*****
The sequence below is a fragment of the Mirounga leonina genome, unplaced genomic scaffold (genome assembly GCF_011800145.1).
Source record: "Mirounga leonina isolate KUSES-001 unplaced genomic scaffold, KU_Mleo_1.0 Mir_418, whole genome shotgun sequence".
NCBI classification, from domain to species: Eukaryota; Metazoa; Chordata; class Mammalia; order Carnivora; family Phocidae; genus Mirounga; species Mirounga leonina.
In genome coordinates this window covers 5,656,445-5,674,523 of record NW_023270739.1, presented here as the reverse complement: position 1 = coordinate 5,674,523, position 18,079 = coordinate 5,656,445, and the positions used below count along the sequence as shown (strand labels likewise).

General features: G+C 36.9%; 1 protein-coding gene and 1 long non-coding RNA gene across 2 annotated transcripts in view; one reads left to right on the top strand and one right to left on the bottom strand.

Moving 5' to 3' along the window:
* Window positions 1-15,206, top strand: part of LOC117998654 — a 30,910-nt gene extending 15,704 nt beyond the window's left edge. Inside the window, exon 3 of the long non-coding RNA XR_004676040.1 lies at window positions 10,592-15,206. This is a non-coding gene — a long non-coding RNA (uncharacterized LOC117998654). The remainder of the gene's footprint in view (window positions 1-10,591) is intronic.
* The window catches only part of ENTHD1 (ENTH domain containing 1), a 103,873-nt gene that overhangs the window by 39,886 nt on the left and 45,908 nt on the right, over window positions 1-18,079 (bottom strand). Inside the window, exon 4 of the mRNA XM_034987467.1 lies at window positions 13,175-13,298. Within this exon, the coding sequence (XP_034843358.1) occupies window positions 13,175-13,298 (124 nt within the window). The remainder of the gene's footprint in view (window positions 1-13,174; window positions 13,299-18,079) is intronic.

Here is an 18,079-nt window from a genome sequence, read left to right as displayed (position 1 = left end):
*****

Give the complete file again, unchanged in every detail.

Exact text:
The sequence below is a fragment of the Mirounga leonina genome, unplaced genomic scaffold (genome assembly GCF_011800145.1).
Source record: "Mirounga leonina isolate KUSES-001 unplaced genomic scaffold, KU_Mleo_1.0 Mir_418, whole genome shotgun sequence".
NCBI classification, from domain to species: Eukaryota; Metazoa; Chordata; class Mammalia; order Carnivora; family Phocidae; genus Mirounga; species Mirounga leonina.
In genome coordinates this window covers 5,656,445-5,674,523 of record NW_023270739.1, presented here as the reverse complement: position 1 = coordinate 5,674,523, position 18,079 = coordinate 5,656,445, and the positions used below count along the sequence as shown (strand labels likewise).

General features: G+C 36.9%; 1 protein-coding gene and 1 long non-coding RNA gene across 2 annotated transcripts in view; one reads left to right on the top strand and one right to left on the bottom strand.

Moving 5' to 3' along the window:
* Window positions 1-15,206, top strand: part of LOC117998654 — a 30,910-nt gene extending 15,704 nt beyond the window's left edge. Inside the window, exon 3 of the long non-coding RNA XR_004676040.1 lies at window positions 10,592-15,206. This is a non-coding gene — a long non-coding RNA (uncharacterized LOC117998654). The remainder of the gene's footprint in view (window positions 1-10,591) is intronic.
* The window catches only part of ENTHD1 (ENTH domain containing 1), a 103,873-nt gene that overhangs the window by 39,886 nt on the left and 45,908 nt on the right, over window positions 1-18,079 (bottom strand). Inside the window, exon 4 of the mRNA XM_034987467.1 lies at window positions 13,175-13,298. Within this exon, the coding sequence (XP_034843358.1) occupies window positions 13,175-13,298 (124 nt within the window). The remainder of the gene's footprint in view (window positions 1-13,174; window positions 13,299-18,079) is intronic.

Here is an 18,079-nt window from a genome sequence, read left to right as displayed (position 1 = left end):